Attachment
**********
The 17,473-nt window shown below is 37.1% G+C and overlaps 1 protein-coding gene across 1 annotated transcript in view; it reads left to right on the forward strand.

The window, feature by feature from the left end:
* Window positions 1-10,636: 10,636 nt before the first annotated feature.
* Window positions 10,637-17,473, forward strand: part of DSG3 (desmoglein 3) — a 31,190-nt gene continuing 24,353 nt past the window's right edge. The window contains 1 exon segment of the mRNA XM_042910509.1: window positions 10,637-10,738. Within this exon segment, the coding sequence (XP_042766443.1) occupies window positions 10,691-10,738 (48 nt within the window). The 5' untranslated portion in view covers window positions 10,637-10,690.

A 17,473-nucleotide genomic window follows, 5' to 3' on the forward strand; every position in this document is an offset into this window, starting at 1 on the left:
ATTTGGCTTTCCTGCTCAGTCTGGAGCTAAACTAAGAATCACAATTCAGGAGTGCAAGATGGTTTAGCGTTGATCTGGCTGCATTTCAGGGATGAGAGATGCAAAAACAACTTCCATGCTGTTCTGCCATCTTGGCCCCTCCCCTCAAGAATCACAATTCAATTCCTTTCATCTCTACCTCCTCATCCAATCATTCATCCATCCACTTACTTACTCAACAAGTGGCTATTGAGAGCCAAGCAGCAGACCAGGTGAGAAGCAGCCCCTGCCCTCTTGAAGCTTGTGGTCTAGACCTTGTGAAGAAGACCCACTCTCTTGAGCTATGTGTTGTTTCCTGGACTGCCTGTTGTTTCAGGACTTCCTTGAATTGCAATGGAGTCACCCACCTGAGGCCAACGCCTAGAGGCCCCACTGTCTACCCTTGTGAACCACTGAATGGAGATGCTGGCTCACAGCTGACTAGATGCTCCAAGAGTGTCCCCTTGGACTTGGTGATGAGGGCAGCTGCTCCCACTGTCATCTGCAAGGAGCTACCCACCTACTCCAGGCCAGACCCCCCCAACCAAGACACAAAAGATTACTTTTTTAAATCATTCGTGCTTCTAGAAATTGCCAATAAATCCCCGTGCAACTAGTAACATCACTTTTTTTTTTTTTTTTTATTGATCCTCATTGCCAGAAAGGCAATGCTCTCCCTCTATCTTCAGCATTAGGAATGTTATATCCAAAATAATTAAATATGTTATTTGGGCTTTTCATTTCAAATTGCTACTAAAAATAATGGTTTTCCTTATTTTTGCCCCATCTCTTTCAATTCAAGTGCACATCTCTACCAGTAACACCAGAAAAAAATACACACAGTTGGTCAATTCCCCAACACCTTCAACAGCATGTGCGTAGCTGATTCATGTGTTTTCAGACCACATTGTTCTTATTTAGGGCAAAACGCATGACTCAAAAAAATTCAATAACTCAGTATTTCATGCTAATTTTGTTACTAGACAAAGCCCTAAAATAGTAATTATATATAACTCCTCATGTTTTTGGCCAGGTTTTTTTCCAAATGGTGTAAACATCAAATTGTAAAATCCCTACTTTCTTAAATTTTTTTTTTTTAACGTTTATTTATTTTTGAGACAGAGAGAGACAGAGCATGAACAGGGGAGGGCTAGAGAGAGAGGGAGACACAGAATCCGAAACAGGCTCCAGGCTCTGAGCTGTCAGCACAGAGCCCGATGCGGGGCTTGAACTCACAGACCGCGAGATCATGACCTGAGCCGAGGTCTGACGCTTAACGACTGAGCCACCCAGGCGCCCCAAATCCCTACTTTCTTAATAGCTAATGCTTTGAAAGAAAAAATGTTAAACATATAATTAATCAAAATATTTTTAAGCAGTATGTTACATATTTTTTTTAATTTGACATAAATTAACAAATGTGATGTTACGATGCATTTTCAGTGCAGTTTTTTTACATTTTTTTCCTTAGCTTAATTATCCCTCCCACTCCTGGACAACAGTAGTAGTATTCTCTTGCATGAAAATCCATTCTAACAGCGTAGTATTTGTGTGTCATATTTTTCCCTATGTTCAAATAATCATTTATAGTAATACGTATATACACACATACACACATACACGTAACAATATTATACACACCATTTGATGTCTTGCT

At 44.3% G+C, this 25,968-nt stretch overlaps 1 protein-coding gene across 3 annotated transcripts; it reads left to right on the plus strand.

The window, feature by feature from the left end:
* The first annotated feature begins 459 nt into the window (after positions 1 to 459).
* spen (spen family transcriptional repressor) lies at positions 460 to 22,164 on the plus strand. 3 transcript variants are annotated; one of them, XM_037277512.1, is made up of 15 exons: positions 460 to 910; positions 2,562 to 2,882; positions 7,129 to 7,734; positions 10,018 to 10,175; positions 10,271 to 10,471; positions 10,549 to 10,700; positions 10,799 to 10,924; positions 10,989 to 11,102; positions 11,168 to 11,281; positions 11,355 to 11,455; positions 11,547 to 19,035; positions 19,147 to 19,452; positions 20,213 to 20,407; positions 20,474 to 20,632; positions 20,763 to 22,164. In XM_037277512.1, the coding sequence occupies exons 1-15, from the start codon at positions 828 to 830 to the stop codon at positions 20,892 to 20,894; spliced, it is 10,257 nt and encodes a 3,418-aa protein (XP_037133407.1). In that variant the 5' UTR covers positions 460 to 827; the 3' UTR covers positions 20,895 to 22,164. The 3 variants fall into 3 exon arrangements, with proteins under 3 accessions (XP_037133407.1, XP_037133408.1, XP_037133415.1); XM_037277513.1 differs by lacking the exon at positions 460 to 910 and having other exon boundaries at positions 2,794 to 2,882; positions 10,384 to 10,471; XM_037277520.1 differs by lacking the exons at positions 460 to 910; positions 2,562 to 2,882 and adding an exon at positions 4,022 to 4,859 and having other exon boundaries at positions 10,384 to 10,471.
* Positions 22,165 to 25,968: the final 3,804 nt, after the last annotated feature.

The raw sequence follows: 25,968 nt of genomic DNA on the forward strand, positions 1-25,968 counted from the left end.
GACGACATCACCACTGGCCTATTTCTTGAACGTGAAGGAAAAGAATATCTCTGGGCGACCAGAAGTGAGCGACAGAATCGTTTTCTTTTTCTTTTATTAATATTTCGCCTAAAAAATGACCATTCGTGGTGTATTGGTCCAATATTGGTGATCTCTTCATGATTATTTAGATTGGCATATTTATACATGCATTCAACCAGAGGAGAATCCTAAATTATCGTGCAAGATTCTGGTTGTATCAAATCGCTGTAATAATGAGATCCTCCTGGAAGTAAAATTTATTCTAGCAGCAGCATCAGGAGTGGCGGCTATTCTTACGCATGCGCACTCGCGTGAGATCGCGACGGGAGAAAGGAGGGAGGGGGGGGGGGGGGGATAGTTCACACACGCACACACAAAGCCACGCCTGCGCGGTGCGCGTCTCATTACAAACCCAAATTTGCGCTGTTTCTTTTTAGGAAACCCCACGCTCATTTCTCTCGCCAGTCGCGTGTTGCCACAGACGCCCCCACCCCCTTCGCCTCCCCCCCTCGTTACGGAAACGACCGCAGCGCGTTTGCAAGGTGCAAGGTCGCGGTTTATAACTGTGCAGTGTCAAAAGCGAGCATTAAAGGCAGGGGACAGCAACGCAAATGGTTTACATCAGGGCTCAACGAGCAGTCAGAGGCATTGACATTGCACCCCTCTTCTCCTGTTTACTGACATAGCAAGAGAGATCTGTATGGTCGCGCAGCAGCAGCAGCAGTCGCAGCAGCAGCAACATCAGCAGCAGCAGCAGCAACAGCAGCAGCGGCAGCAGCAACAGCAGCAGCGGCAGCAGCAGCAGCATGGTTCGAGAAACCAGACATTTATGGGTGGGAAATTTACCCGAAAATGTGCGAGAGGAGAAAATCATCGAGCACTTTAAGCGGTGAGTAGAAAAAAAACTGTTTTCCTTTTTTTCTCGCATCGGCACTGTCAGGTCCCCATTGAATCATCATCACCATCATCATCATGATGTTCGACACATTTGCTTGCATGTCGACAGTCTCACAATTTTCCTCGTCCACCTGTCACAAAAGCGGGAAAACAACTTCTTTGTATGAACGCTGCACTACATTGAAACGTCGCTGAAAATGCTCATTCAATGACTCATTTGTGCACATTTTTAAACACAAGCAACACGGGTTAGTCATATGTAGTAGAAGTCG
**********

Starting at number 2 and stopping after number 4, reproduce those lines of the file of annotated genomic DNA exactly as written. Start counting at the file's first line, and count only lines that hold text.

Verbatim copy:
The window, feature by feature from the left end:
* Window positions 1-10,636: 10,636 nt before the first annotated feature.
* Window positions 10,637-17,473, forward strand: part of DSG3 (desmoglein 3) — a 31,190-nt gene continuing 24,353 nt past the window's right edge. The window contains 1 exon segment of the mRNA XM_042910509.1: window positions 10,637-10,738. Within this exon segment, the coding sequence (XP_042766443.1) occupies window positions 10,691-10,738 (48 nt within the window). The 5' untranslated portion in view covers window positions 10,637-10,690.